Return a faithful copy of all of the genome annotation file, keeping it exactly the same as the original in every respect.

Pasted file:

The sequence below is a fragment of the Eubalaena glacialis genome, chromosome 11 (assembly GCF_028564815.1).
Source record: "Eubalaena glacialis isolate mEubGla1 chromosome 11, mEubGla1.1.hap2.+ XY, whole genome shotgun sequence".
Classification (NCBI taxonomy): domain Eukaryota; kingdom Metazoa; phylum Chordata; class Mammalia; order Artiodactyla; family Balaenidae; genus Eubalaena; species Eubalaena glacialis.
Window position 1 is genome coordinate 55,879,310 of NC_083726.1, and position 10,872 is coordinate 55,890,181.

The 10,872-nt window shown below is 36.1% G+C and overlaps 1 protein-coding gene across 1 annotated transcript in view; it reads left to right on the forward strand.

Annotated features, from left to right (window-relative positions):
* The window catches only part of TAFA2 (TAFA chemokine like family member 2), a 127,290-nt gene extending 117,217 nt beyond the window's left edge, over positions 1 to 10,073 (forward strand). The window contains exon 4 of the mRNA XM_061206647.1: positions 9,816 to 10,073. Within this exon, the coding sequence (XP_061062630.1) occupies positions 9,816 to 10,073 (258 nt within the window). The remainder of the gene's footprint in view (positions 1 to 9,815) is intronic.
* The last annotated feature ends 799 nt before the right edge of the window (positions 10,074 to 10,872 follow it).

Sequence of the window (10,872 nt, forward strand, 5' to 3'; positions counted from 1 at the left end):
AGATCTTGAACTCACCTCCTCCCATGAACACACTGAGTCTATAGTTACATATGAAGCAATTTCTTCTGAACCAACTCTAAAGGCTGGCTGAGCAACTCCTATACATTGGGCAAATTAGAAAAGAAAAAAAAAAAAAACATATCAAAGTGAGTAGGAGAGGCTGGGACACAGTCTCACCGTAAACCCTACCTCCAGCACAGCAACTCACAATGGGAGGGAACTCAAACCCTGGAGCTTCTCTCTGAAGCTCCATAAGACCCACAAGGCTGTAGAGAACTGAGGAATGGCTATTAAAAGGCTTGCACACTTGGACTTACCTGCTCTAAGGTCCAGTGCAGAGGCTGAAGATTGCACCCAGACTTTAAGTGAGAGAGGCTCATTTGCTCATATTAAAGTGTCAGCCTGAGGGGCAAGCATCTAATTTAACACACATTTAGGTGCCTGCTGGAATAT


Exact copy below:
The sequence below is a fragment of the Eubalaena glacialis genome, chromosome 11 (assembly GCF_028564815.1).
Source record: "Eubalaena glacialis isolate mEubGla1 chromosome 11, mEubGla1.1.hap2.+ XY, whole genome shotgun sequence".
Classification (NCBI taxonomy): domain Eukaryota; kingdom Metazoa; phylum Chordata; class Mammalia; order Artiodactyla; family Balaenidae; genus Eubalaena; species Eubalaena glacialis.
Window position 1 is genome coordinate 55,879,310 of NC_083726.1, and position 10,872 is coordinate 55,890,181.

The 10,872-nt window shown below is 36.1% G+C and overlaps 1 protein-coding gene across 1 annotated transcript in view; it reads left to right on the forward strand.

Annotated features, from left to right (window-relative positions):
* The window catches only part of TAFA2 (TAFA chemokine like family member 2), a 127,290-nt gene extending 117,217 nt beyond the window's left edge, over positions 1 to 10,073 (forward strand). The window contains exon 4 of the mRNA XM_061206647.1: positions 9,816 to 10,073. Within this exon, the coding sequence (XP_061062630.1) occupies positions 9,816 to 10,073 (258 nt within the window). The remainder of the gene's footprint in view (positions 1 to 9,815) is intronic.
* The last annotated feature ends 799 nt before the right edge of the window (positions 10,074 to 10,872 follow it).

Sequence of the window (10,872 nt, forward strand, 5' to 3'; positions counted from 1 at the left end):
AGATCTTGAACTCACCTCCTCCCATGAACACACTGAGTCTATAGTTACATATGAAGCAATTTCTTCTGAACCAACTCTAAAGGCTGGCTGAGCAACTCCTATACATTGGGCAAATTAGAAAAGAAAAAAAAAAAAAACATATCAAAGTGAGTAGGAGAGGCTGGGACACAGTCTCACCGTAAACCCTACCTCCAGCACAGCAACTCACAATGGGAGGGAACTCAAACCCTGGAGCTTCTCTCTGAAGCTCCATAAGACCCACAAGGCTGTAGAGAACTGAGGAATGGCTATTAAAAGGCTTGCACACTTGGACTTACCTGCTCTAAGGTCCAGTGCAGAGGCTGAAGATTGCACCCAGACTTTAAGTGAGAGAGGCTCATTTGCTCATATTAAAGTGTCAGCCTGAGGGGCAAGCATCTAATTTAACACACATTTAGGTGCCTGCTGGAATAT